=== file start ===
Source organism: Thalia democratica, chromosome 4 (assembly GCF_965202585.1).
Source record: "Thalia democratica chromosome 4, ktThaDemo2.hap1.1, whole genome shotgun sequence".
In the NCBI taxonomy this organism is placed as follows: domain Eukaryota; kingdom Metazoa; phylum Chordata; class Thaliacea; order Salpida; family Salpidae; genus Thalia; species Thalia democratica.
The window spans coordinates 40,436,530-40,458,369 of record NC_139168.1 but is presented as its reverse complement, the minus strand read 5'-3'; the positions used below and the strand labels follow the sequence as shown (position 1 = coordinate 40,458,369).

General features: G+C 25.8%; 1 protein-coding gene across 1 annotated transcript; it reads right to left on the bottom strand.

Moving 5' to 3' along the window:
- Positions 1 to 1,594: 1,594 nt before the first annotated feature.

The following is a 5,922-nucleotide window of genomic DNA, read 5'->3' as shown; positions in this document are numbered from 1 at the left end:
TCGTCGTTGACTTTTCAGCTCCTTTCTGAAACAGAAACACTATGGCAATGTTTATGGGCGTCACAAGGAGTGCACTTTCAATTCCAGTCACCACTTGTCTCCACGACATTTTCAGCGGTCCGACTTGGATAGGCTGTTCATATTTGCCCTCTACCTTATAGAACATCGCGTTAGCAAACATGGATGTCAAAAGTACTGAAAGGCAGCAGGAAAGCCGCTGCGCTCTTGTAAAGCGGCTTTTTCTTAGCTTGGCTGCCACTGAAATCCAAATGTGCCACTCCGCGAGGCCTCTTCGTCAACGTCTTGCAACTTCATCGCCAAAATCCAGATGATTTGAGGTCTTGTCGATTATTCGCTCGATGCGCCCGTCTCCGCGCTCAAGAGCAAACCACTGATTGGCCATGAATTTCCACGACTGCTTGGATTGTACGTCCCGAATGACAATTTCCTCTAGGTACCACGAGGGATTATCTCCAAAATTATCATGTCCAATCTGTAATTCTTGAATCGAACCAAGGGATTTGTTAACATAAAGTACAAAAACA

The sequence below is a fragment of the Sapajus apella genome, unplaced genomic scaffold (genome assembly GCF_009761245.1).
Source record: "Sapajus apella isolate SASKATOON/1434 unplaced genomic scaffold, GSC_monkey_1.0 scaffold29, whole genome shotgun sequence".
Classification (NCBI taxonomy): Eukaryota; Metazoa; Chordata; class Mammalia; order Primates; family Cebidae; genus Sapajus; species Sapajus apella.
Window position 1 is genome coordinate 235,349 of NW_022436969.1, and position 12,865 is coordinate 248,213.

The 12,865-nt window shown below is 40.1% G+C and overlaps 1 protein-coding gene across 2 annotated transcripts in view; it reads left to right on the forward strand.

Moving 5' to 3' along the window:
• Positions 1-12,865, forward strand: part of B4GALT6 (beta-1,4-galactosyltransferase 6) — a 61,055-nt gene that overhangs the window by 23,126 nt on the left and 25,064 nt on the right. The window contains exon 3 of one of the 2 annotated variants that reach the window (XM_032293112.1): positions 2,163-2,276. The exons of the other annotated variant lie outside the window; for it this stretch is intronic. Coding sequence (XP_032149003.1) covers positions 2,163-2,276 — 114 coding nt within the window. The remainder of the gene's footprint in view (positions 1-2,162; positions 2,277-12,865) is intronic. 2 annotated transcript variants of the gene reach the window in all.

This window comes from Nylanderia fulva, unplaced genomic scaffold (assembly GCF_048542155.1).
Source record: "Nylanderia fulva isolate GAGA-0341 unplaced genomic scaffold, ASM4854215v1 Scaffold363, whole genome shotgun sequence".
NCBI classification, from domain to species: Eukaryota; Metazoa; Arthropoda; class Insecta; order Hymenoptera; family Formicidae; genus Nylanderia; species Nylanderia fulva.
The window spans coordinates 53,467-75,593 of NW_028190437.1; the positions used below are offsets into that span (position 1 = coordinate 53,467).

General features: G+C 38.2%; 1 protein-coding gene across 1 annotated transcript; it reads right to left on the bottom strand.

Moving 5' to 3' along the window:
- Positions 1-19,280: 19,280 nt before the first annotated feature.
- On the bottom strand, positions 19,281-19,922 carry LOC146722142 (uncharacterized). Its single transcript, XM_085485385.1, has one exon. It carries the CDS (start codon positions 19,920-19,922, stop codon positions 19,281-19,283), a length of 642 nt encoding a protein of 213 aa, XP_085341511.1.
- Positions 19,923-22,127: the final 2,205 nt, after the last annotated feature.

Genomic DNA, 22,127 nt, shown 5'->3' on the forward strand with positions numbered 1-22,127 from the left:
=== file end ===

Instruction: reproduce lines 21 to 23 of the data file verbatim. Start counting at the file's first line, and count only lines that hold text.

General features: G+C 38.2%; 1 protein-coding gene across 1 annotated transcript; it reads right to left on the bottom strand.

Moving 5' to 3' along the window:
- Positions 1-19,280: 19,280 nt before the first annotated feature.